Originally founded by Danish engineer Ove Arup in 1946, Arup is now one of the leading engineering organisations in the world, employing more than 6,500 people internationally with an annual turnover exceeding £280 million. Better known for involvement with many of the high profile buildings of the post-war years, Arup has made a name for itself in many other aspects of engineering from roads and bridges to indestructible flasks for transporting nuclear waste.
Arup have a number of offices around the UK and associated company around the globe, with a main library located at the London office. This library holds over 150,000 items, including books, pamphlets, CDs and serials.
Julian Dawson, the librarian at Arup’s London office, began his search for a replacement library system in January 2002, when he visited the British Library Exhibition for Small and Special Libraries in London. He had seen Heritage previously at the Library Resources Exhibition in 1997, but it was not until the decision was made to replace DB Textworks, Arup’s existing system, that he investigated further.
Julian identified three management systems that would potentially suit the requirements of his library and invited the suppliers to give on-site demonstrations to both himself and his library staff. He had a number of criterion upon which he assessed each system, including “reliability, ease of use, good functionality, value for money [and] good support” and had prioritised “robustness and level of support” as the most important factors.
Julian was impressed with both the sophistication and price of Heritage, and after reviewing all the short listed systems he invited IS Oxford back to discuss their specific requirements in more detail. This meeting enabled each of the library staff to satisfy themselves that Heritage would meet their individual requirements. IS Oxford then provided an evaluation copy of the software for the library staff to trial. Confident that the testing had gone well, Julian decided to go ahead with Heritage.
“[Heritage] did most of what we wanted far more cheaply than other systems. We liked the approach of the company, and its ethos; and its commitment to the customer.”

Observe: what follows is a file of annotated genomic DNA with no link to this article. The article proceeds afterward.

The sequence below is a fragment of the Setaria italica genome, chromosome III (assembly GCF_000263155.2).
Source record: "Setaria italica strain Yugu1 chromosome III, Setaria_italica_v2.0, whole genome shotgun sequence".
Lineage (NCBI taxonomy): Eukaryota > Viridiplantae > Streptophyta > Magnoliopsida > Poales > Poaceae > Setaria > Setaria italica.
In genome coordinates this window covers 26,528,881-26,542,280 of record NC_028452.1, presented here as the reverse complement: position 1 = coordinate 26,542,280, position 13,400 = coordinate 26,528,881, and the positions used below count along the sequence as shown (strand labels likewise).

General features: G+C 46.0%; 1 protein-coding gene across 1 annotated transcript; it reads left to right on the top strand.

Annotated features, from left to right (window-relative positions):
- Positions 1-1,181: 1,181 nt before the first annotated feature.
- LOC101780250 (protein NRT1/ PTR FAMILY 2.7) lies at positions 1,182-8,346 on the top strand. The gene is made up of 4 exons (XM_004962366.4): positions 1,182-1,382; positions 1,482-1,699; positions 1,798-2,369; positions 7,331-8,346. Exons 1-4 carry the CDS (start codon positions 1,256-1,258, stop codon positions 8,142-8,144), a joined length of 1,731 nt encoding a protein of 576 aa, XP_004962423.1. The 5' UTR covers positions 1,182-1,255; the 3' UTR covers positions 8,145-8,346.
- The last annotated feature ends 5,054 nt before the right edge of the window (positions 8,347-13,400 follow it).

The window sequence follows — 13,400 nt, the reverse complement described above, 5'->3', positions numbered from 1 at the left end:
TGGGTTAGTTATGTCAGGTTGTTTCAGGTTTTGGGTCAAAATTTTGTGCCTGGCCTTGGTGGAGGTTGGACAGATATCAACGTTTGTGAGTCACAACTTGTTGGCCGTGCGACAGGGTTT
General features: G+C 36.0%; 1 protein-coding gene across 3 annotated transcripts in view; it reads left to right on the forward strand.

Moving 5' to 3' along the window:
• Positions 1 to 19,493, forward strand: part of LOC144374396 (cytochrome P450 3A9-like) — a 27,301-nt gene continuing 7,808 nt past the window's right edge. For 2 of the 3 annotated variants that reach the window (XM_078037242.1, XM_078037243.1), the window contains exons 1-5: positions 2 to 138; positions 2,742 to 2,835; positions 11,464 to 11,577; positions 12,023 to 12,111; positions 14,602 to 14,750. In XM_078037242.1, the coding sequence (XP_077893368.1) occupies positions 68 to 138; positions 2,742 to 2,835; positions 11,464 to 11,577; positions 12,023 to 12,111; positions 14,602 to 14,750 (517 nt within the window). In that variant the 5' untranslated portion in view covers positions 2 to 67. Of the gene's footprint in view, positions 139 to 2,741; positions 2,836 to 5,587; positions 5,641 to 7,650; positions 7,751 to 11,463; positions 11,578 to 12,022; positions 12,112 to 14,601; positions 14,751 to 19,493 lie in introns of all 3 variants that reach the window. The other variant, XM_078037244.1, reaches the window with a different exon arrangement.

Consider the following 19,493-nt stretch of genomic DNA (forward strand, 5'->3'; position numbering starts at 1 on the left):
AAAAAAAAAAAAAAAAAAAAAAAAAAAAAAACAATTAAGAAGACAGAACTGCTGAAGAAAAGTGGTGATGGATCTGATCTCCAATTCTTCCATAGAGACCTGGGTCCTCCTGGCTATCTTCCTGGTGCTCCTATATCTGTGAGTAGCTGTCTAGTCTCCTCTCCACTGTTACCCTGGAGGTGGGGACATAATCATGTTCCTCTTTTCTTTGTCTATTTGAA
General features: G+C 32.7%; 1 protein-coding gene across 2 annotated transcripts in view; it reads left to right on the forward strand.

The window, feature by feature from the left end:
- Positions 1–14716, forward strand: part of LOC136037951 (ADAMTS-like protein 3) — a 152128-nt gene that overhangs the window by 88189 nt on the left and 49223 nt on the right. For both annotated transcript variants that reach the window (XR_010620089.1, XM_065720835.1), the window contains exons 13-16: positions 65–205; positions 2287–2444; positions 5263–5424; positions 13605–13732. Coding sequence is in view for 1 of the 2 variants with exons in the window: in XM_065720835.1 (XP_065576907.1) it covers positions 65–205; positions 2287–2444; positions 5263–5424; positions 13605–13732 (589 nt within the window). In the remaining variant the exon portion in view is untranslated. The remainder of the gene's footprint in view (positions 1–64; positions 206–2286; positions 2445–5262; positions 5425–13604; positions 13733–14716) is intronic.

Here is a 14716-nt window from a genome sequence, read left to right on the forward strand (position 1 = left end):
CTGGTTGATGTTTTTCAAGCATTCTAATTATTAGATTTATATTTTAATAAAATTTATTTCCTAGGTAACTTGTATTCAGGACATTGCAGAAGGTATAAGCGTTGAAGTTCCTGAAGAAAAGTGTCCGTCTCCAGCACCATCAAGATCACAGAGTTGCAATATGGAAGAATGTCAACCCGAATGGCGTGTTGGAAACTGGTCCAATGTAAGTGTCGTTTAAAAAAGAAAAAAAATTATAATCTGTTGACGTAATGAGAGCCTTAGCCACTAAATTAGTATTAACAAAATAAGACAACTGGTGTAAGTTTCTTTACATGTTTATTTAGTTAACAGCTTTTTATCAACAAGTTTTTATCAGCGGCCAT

Heritage was installed at Arup in April 2002.
“[The] installation process was very straightforward. The Server Performance Pack service proved more of a problem, but support was able to spend time sorting this out. Configurations of some PCs had to be changed, but not a serious issue.”
Julian and his staff had a number of training sessions, which they found to be “generally very good” and they have arranged more for the future. They have also made use of the support line, which they initially found to be too slow “when our system is down and therefore support requirement is urgent”. This issue was addressed with IS support staff, and together with Julian they have “established ways to improve things from both sides”. IS staff are proud of their support reputation and are very keen to offer the best service possible, so a variety of methods of support are available (e.g. via telephone, email, the Internet etc) to cater for individual needs. They continually monitor the effectiveness of our support service and welcome customer feedback as part of this process.
Having used Heritage for a number of years now, we recently contacted Julian to ask him how he now feels about Heritage and working with IS Oxford:
Arup currently have ten additional full access licences, the Serials Management Module (including Acquisitions), the Reader Import Module and the Server Performance Pack. Their data was converted from Inmagic DB/Textworks by IS staff. Heritage Online is used both for internal purposes and to publish the data for the Construction and Building Abstract service run called CBAWeb. Use of Heritage has also extended to their Hong Kong offices.